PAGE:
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Texas revamps ‘liar’s affidavit’

November 18, 2010

In tax collector offices throughout Texas, they were known as "liar affidavits," signed statements that a buyer paid a certain price, often far below market value, for a used car.

 

That all changed Oct. 1, when the state began relying on a used vehicle’s "book value" to calculate how much sales tax a person pays when buying from a private party. 

Used-vehicle buyers who have been understating sales prices are expected to pay more in taxes on purchases from private parties, thus raising their overall costs.

 

"The form was commonly referred to as ‘the liar’s affidavit,’ said Paul Bettencourt, a county tax assessor-collector. "This shuts the fraud off." 

In a special session earlier this year, the Texas state legislature changed the method of collecting sales taxes on used-car sales between private parties. The change is expected to add an additional $72 million into state coffers in 2007 and 2008.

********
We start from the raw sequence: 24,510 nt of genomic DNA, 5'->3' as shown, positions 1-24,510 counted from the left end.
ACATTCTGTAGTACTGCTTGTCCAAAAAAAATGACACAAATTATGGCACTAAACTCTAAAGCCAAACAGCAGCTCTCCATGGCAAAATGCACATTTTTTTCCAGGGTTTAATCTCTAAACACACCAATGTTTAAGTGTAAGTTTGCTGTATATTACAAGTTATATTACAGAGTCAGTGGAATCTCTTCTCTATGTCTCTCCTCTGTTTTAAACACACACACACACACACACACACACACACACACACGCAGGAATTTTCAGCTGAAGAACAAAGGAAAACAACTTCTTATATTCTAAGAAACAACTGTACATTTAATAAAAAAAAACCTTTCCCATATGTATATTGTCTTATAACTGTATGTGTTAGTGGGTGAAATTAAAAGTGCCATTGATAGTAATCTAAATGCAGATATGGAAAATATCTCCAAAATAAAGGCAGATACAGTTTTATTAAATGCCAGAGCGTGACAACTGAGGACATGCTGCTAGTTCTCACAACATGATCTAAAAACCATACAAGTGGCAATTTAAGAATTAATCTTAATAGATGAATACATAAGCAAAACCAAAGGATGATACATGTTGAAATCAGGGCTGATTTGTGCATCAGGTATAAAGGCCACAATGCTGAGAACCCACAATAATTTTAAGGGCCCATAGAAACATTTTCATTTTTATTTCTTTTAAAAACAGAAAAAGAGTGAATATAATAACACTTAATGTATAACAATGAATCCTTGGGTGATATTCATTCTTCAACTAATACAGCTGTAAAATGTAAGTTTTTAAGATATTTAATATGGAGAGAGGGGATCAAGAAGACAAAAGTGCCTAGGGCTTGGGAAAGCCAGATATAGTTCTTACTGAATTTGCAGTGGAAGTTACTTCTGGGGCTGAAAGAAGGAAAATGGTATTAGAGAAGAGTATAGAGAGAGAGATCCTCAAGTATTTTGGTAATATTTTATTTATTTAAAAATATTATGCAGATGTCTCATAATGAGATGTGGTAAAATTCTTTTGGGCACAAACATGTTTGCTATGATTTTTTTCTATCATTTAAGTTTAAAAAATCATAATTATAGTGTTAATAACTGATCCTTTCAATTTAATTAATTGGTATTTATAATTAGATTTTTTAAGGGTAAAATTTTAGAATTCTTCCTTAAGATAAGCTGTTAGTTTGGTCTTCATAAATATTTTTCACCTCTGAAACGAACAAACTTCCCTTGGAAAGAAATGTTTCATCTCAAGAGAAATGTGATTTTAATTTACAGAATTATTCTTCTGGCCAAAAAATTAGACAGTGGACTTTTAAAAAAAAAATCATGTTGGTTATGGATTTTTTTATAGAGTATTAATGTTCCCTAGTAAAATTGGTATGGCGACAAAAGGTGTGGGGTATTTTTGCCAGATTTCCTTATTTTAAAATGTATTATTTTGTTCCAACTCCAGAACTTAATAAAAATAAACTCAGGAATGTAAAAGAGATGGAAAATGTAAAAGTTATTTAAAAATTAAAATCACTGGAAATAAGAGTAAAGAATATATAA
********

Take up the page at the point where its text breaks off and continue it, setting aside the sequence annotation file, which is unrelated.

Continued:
Texas has mandated that "the standard presumptive value" of a vehicle be used in calculating sales taxes. So-called book prices are set by a company picked by the state, and take into account mileage. 

A sales tax of 6.25 percent is paid on 80 percent of the standard presumptive value.

 

Buyers who think the standard presumptive value is too high can pay a used-car dealer or an insurance company adjuster to provide a certified appraised value. If that is lower than the standard presumptive value, the buyer can be refunded any sales tax overpayment.

 

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